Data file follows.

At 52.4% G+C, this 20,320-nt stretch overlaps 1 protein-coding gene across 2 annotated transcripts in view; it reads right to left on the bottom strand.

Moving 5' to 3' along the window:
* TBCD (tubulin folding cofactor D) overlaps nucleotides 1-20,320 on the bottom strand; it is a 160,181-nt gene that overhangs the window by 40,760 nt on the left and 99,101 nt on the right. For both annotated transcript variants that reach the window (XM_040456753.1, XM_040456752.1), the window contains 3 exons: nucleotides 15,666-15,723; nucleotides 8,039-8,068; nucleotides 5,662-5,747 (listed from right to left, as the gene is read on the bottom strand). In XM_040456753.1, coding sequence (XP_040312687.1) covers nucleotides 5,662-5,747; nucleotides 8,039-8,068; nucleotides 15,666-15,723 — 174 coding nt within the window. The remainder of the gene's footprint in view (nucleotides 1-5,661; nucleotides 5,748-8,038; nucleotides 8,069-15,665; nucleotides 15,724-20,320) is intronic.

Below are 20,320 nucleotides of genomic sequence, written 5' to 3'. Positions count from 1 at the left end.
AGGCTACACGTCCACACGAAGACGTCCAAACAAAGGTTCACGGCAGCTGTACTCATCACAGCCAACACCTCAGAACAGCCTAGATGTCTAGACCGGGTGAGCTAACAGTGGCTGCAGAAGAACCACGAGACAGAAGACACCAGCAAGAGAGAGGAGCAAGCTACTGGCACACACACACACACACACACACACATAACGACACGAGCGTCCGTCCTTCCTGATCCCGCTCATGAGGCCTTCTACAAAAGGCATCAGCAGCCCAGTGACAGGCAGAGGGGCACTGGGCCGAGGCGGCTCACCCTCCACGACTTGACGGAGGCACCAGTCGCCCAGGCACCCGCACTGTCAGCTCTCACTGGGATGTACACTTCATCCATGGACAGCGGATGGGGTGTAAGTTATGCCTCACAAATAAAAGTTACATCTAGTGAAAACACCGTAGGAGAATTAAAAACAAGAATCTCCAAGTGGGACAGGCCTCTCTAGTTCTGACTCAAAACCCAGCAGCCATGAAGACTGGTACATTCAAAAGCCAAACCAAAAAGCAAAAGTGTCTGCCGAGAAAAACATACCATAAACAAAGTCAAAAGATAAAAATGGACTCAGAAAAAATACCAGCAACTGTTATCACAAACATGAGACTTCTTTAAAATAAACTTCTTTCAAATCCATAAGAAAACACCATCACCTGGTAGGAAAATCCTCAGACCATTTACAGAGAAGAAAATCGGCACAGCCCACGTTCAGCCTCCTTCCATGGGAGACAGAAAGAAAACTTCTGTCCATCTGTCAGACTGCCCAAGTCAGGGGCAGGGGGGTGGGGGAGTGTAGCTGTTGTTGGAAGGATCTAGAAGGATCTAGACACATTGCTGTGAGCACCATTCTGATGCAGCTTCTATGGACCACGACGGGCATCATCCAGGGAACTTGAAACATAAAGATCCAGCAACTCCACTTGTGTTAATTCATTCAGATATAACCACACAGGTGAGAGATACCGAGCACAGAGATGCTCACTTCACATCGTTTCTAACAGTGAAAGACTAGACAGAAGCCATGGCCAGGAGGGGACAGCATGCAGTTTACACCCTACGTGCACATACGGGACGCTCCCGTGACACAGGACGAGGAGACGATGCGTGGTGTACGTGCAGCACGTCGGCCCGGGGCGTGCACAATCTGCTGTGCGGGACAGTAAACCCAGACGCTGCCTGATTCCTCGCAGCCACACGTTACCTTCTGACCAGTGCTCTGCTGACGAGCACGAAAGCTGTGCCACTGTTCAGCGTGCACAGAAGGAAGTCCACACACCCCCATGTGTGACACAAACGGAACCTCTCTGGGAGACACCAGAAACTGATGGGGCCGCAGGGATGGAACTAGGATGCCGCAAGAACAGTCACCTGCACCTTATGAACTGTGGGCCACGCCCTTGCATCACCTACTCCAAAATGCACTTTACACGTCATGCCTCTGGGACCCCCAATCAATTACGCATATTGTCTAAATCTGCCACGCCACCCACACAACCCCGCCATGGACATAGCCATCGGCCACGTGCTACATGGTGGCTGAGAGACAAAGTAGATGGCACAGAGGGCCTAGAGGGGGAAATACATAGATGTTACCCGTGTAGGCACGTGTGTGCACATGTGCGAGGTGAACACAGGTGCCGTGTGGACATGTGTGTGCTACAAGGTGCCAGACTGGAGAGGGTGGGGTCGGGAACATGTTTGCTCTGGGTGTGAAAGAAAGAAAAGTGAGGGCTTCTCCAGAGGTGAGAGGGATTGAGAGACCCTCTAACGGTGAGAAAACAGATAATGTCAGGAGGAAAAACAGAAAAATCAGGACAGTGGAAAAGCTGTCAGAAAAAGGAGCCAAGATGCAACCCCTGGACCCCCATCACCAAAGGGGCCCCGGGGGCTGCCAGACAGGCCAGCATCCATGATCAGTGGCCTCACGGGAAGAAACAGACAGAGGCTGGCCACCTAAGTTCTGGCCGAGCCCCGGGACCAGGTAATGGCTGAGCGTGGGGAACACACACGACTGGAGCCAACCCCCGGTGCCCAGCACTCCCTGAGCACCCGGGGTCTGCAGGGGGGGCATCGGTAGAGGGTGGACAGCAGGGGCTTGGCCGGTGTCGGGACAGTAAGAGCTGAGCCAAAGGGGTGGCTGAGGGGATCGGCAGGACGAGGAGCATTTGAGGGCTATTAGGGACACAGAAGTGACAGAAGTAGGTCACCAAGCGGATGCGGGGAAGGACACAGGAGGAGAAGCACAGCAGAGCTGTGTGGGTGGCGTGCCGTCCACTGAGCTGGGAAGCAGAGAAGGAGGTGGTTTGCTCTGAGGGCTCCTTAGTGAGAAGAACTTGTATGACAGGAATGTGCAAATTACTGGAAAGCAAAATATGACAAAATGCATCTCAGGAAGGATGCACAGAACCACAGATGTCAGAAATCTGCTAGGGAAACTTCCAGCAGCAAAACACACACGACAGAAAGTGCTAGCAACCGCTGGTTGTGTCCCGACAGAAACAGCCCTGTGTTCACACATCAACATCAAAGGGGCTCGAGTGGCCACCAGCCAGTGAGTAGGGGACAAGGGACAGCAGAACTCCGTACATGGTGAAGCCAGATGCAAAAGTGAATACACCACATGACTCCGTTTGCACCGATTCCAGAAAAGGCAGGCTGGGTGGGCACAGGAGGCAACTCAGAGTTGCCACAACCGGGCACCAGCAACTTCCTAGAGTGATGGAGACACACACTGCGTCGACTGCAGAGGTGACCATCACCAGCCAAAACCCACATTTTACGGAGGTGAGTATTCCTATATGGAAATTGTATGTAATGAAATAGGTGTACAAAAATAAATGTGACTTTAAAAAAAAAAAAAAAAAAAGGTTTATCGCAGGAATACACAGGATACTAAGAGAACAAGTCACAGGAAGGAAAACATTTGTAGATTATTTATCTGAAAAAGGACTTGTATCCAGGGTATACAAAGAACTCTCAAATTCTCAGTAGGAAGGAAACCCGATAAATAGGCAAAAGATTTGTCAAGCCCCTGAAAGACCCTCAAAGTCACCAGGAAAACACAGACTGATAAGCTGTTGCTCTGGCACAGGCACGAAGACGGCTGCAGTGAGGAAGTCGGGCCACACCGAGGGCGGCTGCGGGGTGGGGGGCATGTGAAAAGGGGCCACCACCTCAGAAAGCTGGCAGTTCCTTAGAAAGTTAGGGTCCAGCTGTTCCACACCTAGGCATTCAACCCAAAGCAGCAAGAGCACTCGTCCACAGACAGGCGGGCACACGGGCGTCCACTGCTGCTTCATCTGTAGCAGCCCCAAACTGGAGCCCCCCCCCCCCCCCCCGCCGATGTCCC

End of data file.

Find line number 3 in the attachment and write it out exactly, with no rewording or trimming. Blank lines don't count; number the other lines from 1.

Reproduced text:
* TBCD (tubulin folding cofactor D) overlaps nucleotides 1-20,320 on the bottom strand; it is a 160,181-nt gene that overhangs the window by 40,760 nt on the left and 99,101 nt on the right. For both annotated transcript variants that reach the window (XM_040456753.1, XM_040456752.1), the window contains 3 exons: nucleotides 15,666-15,723; nucleotides 8,039-8,068; nucleotides 5,662-5,747 (listed from right to left, as the gene is read on the bottom strand). In XM_040456753.1, coding sequence (XP_040312687.1) covers nucleotides 5,662-5,747; nucleotides 8,039-8,068; nucleotides 15,666-15,723 — 174 coding nt within the window. The remainder of the gene's footprint in view (nucleotides 1-5,661; nucleotides 5,748-8,038; nucleotides 8,069-15,665; nucleotides 15,724-20,320) is intronic.